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7 College Lessons – Amanda Arvay

A little over four months ago, I anxiously boarded a plane, with four suitcases in tow, to begin the 1500-mile journey to Jamestown. Being from Pittsburgh, I am slightly out of my element having only visited the Midwest a handful of times and only in short increments of time before my move.

Thus, the transition into college was also coupled by a transition into a different culture. The colloquial expressions that are used, the way people are always super friendly to strangers, the way they expected people they had never met before to have at least one mutual friend — it all was very strange to me.

However, I feel as though my college experience at a school that’s so far away from home has been unique, but also a constant learning experience. Rarely being able to go home during my first semester has taught me a few important things on how to handle the stress of college, the reality of being 20 hours away from home, and what it means to live in North Dakota.

Here are some of the lessons I have learned:

1. Get out of your room.

As tempting as it may be to watch Netflix every day, go participate in the school activities, sporting events, or simply go to someone else’s room. The fondest memories that I have are when I’ve gone to hockey games and been able to teach my roommate, Emily, about the sport or when we went to a freshmen event and made goofy magnets with our friends from both Watson and Kroeze.

2. Sometimes it’s okay to take a break from studying to watch multiple meme videos.

If it’s all work all the time, your brain gets fried, and so I’ve learned that sometimes the best remedy for being over worked is to watch Bee Movie or Let It Grow meme videos on YouTube until you laugh so hard you’re crying.

3. Don’t under estimate the power of naps.

Seriously. Take that one-hour nap in between classes because you stayed up till 4 a.m. working on a paper.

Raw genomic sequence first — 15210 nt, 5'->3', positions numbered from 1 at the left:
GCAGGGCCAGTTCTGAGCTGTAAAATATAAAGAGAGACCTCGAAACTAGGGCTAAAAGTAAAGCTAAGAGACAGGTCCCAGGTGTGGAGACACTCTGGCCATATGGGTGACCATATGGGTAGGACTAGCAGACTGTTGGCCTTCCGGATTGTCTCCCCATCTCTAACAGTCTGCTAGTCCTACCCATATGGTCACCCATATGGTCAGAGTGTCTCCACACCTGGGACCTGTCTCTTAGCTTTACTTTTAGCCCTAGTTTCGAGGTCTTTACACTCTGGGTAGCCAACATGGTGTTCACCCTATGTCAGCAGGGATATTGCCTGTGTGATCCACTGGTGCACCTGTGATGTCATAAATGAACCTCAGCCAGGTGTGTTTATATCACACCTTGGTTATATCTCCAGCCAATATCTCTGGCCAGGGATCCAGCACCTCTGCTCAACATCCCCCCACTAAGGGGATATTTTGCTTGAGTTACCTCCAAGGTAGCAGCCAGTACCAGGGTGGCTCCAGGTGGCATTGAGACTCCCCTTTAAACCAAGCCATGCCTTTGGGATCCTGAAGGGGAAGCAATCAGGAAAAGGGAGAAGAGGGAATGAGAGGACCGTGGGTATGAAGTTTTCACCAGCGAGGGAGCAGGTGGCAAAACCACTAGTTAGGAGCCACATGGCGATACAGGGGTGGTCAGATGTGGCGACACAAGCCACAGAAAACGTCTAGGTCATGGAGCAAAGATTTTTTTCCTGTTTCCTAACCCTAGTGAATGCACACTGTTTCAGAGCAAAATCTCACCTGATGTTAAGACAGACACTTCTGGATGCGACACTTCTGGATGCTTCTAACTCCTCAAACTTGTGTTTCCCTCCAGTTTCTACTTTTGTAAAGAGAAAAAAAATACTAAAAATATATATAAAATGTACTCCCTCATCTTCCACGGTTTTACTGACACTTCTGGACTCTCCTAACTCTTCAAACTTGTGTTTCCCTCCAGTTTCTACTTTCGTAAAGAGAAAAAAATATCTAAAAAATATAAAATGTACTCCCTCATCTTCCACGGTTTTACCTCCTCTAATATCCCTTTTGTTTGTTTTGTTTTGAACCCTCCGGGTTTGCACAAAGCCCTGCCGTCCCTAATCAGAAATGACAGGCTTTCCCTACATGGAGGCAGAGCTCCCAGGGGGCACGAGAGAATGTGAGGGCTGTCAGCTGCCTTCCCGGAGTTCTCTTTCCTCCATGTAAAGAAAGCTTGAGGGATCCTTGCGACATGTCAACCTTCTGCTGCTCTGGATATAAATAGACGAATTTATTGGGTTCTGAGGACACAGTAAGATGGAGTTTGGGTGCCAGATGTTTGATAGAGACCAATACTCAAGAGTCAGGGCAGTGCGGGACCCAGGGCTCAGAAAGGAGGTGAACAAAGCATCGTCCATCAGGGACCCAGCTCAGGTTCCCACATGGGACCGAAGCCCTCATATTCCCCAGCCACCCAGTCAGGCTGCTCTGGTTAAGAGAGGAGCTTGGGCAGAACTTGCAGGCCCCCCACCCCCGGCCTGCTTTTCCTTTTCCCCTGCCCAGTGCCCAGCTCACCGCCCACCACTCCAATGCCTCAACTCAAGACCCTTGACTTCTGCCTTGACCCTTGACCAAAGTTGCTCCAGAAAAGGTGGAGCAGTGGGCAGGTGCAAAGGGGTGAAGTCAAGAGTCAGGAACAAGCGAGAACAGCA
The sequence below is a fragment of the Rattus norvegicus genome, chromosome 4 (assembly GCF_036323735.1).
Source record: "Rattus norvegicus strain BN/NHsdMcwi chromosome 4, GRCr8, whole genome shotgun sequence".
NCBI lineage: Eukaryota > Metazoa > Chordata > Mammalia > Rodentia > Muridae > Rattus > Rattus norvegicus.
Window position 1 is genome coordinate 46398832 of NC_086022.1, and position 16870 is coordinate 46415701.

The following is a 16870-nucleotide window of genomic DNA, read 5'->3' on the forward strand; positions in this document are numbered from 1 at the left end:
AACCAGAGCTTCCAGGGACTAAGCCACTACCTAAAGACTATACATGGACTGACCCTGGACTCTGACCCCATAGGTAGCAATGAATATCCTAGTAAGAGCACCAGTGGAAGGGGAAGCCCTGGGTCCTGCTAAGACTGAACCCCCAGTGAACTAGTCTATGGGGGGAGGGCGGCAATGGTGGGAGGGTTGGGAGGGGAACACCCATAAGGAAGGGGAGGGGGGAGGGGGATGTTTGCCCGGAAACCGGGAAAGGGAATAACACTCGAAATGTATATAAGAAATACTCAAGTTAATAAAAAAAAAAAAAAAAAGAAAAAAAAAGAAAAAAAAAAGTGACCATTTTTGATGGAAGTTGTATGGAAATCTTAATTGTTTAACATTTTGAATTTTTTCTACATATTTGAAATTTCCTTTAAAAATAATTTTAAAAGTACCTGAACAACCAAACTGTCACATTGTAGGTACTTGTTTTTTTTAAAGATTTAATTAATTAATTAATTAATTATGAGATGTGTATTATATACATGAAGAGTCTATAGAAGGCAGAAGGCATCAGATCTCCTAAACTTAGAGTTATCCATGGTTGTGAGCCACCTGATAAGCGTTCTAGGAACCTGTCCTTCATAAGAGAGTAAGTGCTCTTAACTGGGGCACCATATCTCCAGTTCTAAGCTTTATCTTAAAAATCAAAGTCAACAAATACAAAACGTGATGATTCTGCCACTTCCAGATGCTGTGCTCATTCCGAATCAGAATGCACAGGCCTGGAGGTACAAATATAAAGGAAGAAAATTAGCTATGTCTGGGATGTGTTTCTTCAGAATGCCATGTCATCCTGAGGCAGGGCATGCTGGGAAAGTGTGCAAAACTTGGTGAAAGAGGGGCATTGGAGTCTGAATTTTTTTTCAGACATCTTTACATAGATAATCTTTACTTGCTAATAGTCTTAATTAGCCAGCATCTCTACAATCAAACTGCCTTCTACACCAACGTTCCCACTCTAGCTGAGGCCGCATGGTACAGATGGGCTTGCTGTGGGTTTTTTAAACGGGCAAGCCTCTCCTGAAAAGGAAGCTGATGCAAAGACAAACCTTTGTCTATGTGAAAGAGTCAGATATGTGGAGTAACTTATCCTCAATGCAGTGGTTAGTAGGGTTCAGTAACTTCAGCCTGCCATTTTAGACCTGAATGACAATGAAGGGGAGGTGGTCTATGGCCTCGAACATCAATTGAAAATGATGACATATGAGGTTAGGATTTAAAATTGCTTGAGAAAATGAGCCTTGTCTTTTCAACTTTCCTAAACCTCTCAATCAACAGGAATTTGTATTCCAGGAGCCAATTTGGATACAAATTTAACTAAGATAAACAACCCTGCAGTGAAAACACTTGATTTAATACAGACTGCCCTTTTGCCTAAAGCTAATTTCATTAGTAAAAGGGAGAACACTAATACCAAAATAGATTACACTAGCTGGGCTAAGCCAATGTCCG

4. In North Dakota, it snows a lot and it piles up very quickly.

Sure it does snow in Pittsburgh, but winter here is something else. The first large snow of the season hit so quickly that I barely had a chance to be excited for every single second of it. But believe me, I tried.

5. Learn to deal with the fact that will you never agree on how to say bag, flag, milk, or whether it’s dinner or supper.

For the record, it’s bāg, flāg, mĭlk, and most definitely dinner.

6. It’s okay to call home and sit on the phone for hours with your parents.

No matter what I’m feeling or what my day has been like, there’s nothing more comforting than knowing I can call home and someone will be there to listen to me vent, laugh, and talk on and on.

7. Pray. Pray. Pray.

When you move out, whether it is 5 or 500 miles, there is nothing more important than growing in your spiritual life. It can be hard to make time for God because there are so many other things that vie for your time and energy; however, if you ground yourself in Christ, everything else will follow.

Overall, I know that I have so much more to learn in this semester, let alone in the next three years. But for now, I am grateful for the lessons I’ve learned, the friends I’ve made, and the endless memories I’ve created here at the University of Jamestown.

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Posted:February 3, 2017

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1,100 students from 30 states and 20 countries
(Undergraduate 2017)

Student to Faculty Ratio - 12:1